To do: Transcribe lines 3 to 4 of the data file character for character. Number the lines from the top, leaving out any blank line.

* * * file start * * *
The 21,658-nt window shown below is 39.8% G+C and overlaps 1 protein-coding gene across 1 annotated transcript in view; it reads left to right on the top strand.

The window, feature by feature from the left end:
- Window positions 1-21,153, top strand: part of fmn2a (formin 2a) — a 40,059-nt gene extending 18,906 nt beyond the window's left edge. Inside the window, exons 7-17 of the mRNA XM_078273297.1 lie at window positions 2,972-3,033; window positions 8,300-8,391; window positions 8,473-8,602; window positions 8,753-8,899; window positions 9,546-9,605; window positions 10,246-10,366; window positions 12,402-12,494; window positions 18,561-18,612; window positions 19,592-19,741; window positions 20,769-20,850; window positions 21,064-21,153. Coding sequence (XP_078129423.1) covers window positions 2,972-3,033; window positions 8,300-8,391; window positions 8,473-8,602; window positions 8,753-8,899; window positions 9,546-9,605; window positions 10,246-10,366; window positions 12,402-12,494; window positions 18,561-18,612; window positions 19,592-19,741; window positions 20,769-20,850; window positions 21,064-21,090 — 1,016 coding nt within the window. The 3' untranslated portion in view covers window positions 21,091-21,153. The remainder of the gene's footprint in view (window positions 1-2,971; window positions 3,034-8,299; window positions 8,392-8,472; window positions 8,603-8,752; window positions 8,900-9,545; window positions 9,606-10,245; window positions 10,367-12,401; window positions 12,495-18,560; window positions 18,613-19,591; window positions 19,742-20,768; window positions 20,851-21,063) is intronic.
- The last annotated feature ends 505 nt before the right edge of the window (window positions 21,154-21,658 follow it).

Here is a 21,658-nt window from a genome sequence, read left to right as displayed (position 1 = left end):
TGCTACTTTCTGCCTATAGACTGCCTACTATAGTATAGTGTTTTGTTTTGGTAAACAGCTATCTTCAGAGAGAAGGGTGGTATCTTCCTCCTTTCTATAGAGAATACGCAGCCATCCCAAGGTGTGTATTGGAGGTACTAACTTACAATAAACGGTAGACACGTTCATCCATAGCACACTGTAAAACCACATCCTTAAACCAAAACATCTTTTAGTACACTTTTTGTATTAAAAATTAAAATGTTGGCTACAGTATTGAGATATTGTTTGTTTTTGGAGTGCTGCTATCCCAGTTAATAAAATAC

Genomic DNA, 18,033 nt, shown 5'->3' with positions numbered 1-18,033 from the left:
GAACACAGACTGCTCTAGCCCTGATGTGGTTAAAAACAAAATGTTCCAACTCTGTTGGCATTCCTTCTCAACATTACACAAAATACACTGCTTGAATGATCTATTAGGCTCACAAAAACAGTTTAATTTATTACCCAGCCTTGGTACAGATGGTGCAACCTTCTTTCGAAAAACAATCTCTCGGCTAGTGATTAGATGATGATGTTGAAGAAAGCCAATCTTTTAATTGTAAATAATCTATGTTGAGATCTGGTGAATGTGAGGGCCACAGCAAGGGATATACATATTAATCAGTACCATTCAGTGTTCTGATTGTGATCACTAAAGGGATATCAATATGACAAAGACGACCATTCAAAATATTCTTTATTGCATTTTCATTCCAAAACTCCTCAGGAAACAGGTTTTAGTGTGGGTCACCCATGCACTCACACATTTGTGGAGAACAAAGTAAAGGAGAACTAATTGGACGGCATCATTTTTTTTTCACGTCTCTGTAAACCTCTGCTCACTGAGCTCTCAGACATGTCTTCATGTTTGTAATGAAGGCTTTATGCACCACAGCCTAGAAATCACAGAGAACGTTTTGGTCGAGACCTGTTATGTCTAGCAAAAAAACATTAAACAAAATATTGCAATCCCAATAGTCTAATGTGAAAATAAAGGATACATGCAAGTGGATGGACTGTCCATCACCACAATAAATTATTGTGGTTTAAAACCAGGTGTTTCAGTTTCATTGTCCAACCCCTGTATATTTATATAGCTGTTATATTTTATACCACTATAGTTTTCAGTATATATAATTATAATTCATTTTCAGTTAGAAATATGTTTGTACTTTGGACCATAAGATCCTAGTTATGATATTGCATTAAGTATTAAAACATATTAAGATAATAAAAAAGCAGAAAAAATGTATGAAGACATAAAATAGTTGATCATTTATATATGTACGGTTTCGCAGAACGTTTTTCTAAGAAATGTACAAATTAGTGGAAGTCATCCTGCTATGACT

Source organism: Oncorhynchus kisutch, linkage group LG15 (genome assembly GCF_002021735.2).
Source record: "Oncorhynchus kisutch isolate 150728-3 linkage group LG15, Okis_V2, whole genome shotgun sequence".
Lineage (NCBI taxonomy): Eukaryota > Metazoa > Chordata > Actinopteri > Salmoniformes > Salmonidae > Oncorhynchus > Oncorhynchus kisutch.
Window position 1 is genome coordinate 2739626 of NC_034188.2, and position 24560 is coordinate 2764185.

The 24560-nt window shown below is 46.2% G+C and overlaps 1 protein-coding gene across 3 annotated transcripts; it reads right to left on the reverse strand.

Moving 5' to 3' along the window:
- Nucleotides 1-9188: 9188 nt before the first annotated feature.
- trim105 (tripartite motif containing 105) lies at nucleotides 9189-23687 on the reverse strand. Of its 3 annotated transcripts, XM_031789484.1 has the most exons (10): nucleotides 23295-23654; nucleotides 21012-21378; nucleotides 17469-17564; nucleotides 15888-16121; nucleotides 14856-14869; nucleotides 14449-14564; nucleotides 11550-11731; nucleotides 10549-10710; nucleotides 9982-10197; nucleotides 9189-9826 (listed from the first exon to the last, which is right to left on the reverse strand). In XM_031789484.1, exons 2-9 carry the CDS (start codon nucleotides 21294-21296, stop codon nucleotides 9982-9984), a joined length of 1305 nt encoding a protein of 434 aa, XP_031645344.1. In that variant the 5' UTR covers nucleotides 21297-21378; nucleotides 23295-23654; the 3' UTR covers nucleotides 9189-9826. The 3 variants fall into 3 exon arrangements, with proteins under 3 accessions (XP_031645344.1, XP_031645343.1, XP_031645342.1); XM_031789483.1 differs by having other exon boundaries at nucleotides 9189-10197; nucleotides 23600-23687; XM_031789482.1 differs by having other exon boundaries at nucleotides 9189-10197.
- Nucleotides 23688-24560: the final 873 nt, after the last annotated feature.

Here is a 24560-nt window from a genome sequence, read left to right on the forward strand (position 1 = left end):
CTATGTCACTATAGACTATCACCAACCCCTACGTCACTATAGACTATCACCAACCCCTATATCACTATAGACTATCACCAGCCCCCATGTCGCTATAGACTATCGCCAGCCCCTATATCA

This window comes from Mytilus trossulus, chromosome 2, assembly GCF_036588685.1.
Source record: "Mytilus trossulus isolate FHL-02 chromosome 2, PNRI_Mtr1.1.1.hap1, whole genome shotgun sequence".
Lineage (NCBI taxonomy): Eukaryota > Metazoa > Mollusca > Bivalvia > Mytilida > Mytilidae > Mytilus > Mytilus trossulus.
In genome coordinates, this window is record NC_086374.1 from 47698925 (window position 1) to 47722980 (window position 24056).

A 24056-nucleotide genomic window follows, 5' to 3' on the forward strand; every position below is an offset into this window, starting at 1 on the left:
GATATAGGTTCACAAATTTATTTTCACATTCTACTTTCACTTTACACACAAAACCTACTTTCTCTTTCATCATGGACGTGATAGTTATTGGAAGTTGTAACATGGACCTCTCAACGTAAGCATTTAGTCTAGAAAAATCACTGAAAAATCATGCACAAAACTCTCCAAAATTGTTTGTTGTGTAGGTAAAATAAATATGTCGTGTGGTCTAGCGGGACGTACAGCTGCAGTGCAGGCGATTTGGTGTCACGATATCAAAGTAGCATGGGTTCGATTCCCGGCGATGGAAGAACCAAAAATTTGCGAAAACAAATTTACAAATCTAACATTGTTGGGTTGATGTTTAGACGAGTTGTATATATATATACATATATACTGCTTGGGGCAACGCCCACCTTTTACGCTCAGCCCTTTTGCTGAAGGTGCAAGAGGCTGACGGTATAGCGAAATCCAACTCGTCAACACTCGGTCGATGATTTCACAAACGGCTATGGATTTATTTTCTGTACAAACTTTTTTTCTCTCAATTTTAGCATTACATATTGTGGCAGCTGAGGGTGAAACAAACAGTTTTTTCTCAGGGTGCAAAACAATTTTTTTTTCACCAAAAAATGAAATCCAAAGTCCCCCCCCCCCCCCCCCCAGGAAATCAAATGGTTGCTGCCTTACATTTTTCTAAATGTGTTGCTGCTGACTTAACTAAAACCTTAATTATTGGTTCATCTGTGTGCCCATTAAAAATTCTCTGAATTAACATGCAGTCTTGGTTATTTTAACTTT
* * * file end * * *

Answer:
- Window positions 1-21,153, top strand: part of fmn2a (formin 2a) — a 40,059-nt gene extending 18,906 nt beyond the window's left edge. Inside the window, exons 7-17 of the mRNA XM_078273297.1 lie at window positions 2,972-3,033; window positions 8,300-8,391; window positions 8,473-8,602; window positions 8,753-8,899; window positions 9,546-9,605; window positions 10,246-10,366; window positions 12,402-12,494; window positions 18,561-18,612; window positions 19,592-19,741; window positions 20,769-20,850; window positions 21,064-21,153. Coding sequence (XP_078129423.1) covers window positions 2,972-3,033; window positions 8,300-8,391; window positions 8,473-8,602; window positions 8,753-8,899; window positions 9,546-9,605; window positions 10,246-10,366; window positions 12,402-12,494; window positions 18,561-18,612; window positions 19,592-19,741; window positions 20,769-20,850; window positions 21,064-21,090 — 1,016 coding nt within the window. The 3' untranslated portion in view covers window positions 21,091-21,153. The remainder of the gene's footprint in view (window positions 1-2,971; window positions 3,034-8,299; window positions 8,392-8,472; window positions 8,603-8,752; window positions 8,900-9,545; window positions 9,606-10,245; window positions 10,367-12,401; window positions 12,495-18,560; window positions 18,613-19,591; window positions 19,742-20,768; window positions 20,851-21,063) is intronic.
- The last annotated feature ends 505 nt before the right edge of the window (window positions 21,154-21,658 follow it).